Cows fed extra fermentable carbohydrates pre- and post-calving produced 5 pounds more milk per day than herdmates on standard diets in a study at the College of Agricultural and Life Sciences. Your herd”s mileage may vary, but it”s a good idea to make sure your dry cows are getting plenty of fermentable carbohydrates starting two to three weeks before calving. Proper carbohydrate nutrition before and shortly after calving may also help prevent metabolic disorders during lactation, according to dairy science grad student Doug Minor and Ric Grummer, a dairy nutritionist at the University of Wisconsin-Madison.
In this study, standard and high non-forage carbohydrate (NFC) diets were fed as total mixed rations. The cows started on the diets 19 days before calving, and continued through 40 weeks of lactation.
The high-NFC group averaged about 5 lbs/day more milk than the standard group. The high-NFC group also had higher milk protein content (3.18 percent) than the standard group (3.01 percent). Fat percentage decreased slightly with high-NFC diets, but higher milk production offset that decrease and fat yield was not affected.
Prior to calving, the standard NFC diet was primarily alfalfa silage, with straw added to reduce forage quality and bring energy content closer to National Research Council recommendations for dry cows. Forage was reduced in the high-NFC diet, with corn starch and more corn grain added to increase the fermentability of carbohydrate. After calving, the standard NFC diet was 50 percent forage and 50 percent concentrate. To increase NFC after calving, the researchers reduced forage level, added corn starch and fed finely ground corn instead of cracked corn.
While the researchers used corn starch to increase NFC, farmers could also use more corn to get the same effect. Finer grinding can increase the fermentability of corn, and high-moisture corn is more fermentable than dry corn, according to Minor and Grummer. Corn starch could be an option for farmers who have low-quality forage for dry cows and want to increase NFC content of diets, Grummer says. Switching to a different grain can also increase fermentability. For example, the starch in barley is more fermentable than corn starch.
Nutrition for the transition cow is still a bit of a mystery, Grummer says. The National Research Council”s “Nutrient Requirements for Dairy Cattle” recommends a constant diet, very low in energy and high in neutral detergent fiber, for the entire dry period. That ignores the special needs of transition cows, which should be getting more NFC and less NDF in their diets, according to Grummer.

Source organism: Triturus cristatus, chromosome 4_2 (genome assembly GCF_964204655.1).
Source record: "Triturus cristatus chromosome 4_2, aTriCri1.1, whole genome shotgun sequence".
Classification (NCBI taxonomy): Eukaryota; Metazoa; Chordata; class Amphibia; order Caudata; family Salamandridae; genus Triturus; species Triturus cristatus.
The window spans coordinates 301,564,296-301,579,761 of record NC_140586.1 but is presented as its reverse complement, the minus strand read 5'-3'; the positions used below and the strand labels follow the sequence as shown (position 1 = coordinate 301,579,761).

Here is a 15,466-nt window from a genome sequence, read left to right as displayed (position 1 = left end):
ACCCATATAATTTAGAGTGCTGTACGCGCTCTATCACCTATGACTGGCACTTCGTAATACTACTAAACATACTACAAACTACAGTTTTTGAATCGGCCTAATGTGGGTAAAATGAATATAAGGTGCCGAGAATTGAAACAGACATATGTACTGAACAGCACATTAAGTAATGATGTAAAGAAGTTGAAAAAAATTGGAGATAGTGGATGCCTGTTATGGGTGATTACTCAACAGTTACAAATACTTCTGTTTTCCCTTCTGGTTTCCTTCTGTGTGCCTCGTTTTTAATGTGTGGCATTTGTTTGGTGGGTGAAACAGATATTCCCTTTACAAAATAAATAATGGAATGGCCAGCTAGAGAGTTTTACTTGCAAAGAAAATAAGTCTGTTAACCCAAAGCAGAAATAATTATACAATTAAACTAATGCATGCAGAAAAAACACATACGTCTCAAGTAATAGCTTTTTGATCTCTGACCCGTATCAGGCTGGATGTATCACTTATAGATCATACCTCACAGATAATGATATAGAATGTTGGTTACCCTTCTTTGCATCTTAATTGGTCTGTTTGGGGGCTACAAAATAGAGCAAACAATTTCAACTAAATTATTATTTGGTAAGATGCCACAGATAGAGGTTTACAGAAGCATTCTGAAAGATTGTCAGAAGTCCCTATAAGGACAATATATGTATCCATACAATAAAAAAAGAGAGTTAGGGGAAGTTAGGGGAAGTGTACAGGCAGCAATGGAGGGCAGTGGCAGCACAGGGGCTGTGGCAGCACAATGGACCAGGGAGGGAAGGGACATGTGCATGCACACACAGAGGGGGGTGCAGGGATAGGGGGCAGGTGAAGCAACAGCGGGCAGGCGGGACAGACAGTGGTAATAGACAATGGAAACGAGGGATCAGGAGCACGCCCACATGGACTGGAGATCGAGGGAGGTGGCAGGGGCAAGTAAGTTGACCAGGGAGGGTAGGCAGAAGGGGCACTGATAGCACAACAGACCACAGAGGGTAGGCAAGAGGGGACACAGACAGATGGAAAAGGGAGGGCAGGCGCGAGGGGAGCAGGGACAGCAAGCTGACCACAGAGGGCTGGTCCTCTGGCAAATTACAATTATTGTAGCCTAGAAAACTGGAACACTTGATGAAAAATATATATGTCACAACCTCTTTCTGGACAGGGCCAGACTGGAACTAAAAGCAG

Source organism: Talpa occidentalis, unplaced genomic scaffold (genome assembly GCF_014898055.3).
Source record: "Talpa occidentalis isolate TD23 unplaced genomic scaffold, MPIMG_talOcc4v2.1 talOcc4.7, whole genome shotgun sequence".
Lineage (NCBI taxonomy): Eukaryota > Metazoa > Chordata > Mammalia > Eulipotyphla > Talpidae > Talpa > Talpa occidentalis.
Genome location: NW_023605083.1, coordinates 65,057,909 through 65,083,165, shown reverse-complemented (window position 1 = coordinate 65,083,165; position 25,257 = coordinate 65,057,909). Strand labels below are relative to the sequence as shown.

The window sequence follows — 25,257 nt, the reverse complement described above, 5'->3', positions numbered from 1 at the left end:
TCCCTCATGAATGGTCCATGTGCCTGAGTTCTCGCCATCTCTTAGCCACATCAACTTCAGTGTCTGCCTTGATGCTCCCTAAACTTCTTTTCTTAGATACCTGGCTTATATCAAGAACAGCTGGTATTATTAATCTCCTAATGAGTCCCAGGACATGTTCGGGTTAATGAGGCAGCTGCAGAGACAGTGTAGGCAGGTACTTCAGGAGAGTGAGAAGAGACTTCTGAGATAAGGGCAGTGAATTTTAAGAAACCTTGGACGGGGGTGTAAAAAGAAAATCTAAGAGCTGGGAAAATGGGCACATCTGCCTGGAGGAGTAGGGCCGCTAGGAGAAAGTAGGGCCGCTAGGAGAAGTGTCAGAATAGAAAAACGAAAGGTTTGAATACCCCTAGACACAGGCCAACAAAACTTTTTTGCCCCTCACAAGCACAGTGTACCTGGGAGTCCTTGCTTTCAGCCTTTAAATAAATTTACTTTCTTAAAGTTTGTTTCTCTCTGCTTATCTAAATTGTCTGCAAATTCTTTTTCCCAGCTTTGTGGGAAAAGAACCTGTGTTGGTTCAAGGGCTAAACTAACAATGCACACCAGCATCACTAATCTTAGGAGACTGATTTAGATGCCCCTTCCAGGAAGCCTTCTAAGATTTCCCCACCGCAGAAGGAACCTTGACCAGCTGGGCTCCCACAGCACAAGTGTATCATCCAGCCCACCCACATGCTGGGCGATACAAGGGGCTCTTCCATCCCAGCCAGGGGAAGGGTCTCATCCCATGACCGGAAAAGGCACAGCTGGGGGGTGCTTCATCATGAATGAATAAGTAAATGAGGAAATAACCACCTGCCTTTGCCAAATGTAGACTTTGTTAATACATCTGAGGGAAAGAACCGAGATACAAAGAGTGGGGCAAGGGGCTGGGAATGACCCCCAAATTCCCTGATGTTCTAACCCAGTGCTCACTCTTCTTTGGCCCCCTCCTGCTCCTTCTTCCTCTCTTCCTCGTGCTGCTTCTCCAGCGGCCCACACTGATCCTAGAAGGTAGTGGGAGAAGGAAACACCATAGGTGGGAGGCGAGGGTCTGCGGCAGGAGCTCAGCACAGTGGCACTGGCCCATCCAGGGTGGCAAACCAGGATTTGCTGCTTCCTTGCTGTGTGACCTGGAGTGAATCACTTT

There is a fine line between too little and too much NFC. A high-NFC diet can help adapt rumen microorganisms to the grain diets fed after calving, and high-NFC diets help the rumen to more efficiently absorb the volatile fatty acids needed for milk synthesis, according to Minor and Grummer. However, excessive intake of NFC may cause acidosis and displaced abomasums.
Cows fed the high-NFC diet ate more dry matter during precalving than cows fed the standard diet (1.9 percent versus 1.5 percent of body weight). Cows on standard diets ate a little less than a typical dry cow might. This indicates that diet composition can influence precalving feed intake, according to Grummer and Minor.
Grummer”s previous work has shown that increased precalving feed intake reduced incidence of fatty liver and reduced blood ketone levels. In this study, ketones were much lower at four weeks postcalving with high-NFC diets, at the time the cow is most at risk for ketosis. Non-esterified fatty acids were also lower in cows fed high-NFC diets. High levels of these fatty acids have been linked to a variety of post-calving metabolic disorders. Two other indicators were also positive in cows on high-NFC diets: liver triglycerides were reduced at four weeks post-calving; and liver glycogens (sugars stored in liver) were increased.
“This trial indicated that carbohydrate content of diets fed to transition cows may influence pre-calving feed intake and metabolic status. Further research is needed to determine optimal dietary fiber and NFC for transition dairy cows,” Grummer says. “Until then, we recommend that close-up dry cows be fed a TMR that has carbohydrate and energy specifications that are midway between far-off dry cow diets and early lactation diets. Aim for approximately .70 Mcal NEl/lb, a minimum of 32 percent neutral detergent fiber, and a maximum of 40 percent NFC.”